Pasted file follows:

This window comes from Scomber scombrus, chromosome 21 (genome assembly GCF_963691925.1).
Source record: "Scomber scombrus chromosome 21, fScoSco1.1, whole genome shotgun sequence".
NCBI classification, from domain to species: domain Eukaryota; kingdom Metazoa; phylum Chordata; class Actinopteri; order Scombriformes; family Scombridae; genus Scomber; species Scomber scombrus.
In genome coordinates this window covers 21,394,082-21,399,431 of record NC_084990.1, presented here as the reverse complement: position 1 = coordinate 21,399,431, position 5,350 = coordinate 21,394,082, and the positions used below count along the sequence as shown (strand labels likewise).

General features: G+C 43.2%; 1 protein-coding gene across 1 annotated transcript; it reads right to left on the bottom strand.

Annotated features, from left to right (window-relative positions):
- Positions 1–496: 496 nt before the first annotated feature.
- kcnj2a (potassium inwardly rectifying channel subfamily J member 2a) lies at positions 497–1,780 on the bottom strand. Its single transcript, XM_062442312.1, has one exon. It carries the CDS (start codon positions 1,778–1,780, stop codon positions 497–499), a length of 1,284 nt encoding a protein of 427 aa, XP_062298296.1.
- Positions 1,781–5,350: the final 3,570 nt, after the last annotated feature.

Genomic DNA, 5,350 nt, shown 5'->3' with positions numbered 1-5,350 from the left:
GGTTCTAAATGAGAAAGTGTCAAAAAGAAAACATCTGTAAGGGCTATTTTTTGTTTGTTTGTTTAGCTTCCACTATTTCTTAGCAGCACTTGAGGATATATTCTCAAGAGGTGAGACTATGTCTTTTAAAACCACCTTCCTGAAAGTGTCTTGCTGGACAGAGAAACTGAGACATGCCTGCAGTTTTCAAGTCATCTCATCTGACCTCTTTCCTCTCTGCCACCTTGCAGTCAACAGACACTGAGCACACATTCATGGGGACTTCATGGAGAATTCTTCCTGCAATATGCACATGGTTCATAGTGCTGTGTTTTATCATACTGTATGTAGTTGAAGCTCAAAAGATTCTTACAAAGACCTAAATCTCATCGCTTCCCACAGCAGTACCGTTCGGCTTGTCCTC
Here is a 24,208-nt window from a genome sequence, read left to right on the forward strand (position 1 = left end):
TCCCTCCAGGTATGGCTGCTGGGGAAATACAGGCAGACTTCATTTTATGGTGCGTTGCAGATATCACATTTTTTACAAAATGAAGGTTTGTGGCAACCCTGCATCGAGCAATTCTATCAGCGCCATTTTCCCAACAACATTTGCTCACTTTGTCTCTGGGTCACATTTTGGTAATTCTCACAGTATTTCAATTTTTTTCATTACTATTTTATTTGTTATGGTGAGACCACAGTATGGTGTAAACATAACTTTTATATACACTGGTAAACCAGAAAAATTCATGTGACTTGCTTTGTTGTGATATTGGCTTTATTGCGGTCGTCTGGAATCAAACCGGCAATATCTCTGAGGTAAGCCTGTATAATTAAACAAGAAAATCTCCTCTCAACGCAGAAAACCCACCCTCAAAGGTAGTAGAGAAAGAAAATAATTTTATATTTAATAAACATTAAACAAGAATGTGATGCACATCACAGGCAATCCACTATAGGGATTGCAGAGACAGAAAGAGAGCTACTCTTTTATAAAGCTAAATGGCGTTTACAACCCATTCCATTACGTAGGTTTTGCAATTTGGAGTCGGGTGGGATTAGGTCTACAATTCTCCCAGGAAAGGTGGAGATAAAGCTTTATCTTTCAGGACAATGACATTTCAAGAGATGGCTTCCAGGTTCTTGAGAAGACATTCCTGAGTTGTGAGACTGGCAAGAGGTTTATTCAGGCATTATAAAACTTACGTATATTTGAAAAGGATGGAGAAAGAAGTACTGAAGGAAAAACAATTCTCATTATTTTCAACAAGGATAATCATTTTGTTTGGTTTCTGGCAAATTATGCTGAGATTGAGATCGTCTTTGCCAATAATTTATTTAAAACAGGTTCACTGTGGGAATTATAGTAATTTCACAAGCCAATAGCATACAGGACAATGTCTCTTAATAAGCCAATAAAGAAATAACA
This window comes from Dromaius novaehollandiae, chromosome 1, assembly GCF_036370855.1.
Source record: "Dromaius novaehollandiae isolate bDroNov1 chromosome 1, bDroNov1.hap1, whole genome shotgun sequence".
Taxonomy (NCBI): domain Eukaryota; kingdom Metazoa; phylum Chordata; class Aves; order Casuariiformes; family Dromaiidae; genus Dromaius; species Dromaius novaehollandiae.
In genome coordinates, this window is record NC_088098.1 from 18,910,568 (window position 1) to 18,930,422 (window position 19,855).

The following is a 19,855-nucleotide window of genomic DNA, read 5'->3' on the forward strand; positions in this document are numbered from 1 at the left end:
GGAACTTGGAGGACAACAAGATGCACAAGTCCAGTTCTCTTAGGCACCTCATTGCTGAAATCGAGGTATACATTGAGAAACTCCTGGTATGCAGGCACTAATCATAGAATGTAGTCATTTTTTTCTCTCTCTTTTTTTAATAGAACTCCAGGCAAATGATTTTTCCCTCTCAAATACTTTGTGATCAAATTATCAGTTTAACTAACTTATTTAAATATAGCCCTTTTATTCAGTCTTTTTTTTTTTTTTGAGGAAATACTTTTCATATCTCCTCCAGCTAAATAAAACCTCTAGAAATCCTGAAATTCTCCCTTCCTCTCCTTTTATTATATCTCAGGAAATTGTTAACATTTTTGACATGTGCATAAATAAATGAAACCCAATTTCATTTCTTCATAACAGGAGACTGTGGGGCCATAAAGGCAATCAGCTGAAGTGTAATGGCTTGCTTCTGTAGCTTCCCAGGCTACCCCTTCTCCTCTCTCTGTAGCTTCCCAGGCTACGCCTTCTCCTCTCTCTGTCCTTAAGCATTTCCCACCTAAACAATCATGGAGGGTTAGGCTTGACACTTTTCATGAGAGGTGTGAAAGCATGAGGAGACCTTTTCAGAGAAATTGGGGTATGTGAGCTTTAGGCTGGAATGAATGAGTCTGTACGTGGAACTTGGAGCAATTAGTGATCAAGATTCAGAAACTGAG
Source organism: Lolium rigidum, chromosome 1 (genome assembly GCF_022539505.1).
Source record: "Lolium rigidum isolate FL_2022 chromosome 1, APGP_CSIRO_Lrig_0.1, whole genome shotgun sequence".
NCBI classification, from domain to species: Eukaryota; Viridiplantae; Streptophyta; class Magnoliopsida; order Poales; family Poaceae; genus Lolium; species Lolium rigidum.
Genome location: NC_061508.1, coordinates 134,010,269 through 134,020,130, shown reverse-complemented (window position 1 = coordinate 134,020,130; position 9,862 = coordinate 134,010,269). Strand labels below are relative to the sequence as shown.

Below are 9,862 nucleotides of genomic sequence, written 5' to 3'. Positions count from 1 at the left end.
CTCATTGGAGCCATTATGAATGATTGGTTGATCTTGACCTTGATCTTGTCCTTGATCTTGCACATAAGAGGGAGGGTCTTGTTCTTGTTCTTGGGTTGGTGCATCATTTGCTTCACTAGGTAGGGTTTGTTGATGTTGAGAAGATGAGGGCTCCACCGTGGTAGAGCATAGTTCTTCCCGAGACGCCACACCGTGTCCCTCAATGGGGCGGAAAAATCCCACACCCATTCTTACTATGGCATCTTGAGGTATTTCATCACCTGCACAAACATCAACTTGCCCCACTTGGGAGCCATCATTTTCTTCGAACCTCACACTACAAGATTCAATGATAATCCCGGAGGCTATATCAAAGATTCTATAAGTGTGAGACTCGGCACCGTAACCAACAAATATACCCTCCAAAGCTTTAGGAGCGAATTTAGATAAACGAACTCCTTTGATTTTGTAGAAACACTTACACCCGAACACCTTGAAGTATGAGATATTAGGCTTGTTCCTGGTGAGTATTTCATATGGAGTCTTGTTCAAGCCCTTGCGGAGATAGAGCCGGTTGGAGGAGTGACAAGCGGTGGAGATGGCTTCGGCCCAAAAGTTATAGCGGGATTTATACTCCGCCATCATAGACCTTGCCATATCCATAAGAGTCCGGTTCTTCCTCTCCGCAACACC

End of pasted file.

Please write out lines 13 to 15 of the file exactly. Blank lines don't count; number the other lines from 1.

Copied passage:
TCCCTCCAGGTATGGCTGCTGGGGAAATACAGGCAGACTTCATTTTATGGTGCGTTGCAGATATCACATTTTTTACAAAATGAAGGTTTGTGGCAACCCTGCATCGAGCAATTCTATCAGCGCCATTTTCCCAACAACATTTGCTCACTTTGTCTCTGGGTCACATTTTGGTAATTCTCACAGTATTTCAATTTTTTTCATTACTATTTTATTTGTTATGGTGAGACCACAGTATGGTGTAAACATAACTTTTATATACACTGGTAAACCAGAAAAATTCATGTGACTTGCTTTGTTGTGATATTGGCTTTATTGCGGTCGTCTGGAATCAAACCGGCAATATCTCTGAGGTAAGCCTGTATAATTAAACAAGAAAATCTCCTCTCAACGCAGAAAACCCACCCTCAAAGGTAGTAGAGAAAGAAAATAATTTTATATTTAATAAACATTAAACAAGAATGTGATGCACATCACAGGCAATCCACTATAGGGATTGCAGAGACAGAAAGAGAGCTACTCTTTTATAAAGCTAAATGGCGTTTACAACCCATTCCATTACGTAGGTTTTGCAATTTGGAGTCGGGTGGGATTAGGTCTACAATTCTCCCAGGAAAGGTGGAGATAAAGCTTTATCTTTCAGGACAATGACATTTCAAGAGATGGCTTCCAGGTTCTTGAGAAGACATTCCTGAGTTGTGAGACTGGCAAGAGGTTTATTCAGGCATTATAAAACTTACGTATATTTGAAAAGGATGGAGAAAGAAGTACTGAAGGAAAAACAATTCTCATTATTTTCAACAAGGATAATCATTTTGTTTGGTTTCTGGCAAATTATGCTGAGATTGAGATCGTCTTTGCCAATAATTTATTTAAAACAGGTTCACTGTGGGAATTATAGTAATTTCACAAGCCAATAGCATACAGGACAATGTCTCTTAATAAGCCAATAAAGAAATAACA
This window comes from Dromaius novaehollandiae, chromosome 1, assembly GCF_036370855.1.
Source record: "Dromaius novaehollandiae isolate bDroNov1 chromosome 1, bDroNov1.hap1, whole genome shotgun sequence".